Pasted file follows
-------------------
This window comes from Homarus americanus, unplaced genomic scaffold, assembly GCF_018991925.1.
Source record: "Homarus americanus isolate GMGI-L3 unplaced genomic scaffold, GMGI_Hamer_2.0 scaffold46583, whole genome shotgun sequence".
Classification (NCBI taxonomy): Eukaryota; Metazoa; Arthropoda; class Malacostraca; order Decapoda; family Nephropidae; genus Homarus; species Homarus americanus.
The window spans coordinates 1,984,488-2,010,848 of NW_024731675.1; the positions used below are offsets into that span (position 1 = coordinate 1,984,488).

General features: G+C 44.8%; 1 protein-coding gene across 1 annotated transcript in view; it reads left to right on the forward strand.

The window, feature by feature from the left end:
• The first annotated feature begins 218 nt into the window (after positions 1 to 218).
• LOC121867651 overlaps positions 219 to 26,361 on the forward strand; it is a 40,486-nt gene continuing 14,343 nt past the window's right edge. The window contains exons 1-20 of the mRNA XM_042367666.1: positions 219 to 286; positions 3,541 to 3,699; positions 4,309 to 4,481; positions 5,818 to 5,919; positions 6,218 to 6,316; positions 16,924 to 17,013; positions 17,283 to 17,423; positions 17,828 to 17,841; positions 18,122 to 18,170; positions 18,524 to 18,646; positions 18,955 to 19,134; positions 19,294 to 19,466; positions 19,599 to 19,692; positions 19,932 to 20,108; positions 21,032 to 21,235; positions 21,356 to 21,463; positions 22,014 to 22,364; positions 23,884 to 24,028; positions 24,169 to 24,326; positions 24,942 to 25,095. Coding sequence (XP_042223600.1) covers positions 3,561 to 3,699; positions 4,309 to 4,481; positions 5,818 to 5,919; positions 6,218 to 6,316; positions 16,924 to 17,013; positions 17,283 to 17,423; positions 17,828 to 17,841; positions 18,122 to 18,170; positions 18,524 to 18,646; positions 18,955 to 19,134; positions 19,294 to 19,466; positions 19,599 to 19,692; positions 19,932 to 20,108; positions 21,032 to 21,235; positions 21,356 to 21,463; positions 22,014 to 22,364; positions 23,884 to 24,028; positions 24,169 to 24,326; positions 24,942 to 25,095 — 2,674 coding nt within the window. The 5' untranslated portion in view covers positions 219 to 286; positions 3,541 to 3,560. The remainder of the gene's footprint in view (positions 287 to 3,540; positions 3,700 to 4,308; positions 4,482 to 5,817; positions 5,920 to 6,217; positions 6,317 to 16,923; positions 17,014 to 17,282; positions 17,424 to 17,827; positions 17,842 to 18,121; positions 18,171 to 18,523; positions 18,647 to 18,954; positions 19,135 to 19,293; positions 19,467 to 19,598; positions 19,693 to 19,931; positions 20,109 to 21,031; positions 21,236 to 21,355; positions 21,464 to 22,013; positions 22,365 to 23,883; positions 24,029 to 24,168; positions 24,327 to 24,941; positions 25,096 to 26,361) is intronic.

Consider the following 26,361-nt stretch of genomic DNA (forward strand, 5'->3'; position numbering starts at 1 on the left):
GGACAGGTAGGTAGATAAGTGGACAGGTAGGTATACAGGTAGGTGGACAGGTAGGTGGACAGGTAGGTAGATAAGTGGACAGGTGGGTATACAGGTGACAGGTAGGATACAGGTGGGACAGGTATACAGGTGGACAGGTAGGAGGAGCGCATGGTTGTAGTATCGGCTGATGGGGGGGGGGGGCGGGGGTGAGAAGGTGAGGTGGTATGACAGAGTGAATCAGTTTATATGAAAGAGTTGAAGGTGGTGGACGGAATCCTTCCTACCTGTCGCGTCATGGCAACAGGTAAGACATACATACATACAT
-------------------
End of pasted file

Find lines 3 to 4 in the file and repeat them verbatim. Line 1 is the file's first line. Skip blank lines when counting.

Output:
Classification (NCBI taxonomy): Eukaryota; Metazoa; Arthropoda; class Malacostraca; order Decapoda; family Nephropidae; genus Homarus; species Homarus americanus.
The window spans coordinates 1,984,488-2,010,848 of NW_024731675.1; the positions used below are offsets into that span (position 1 = coordinate 1,984,488).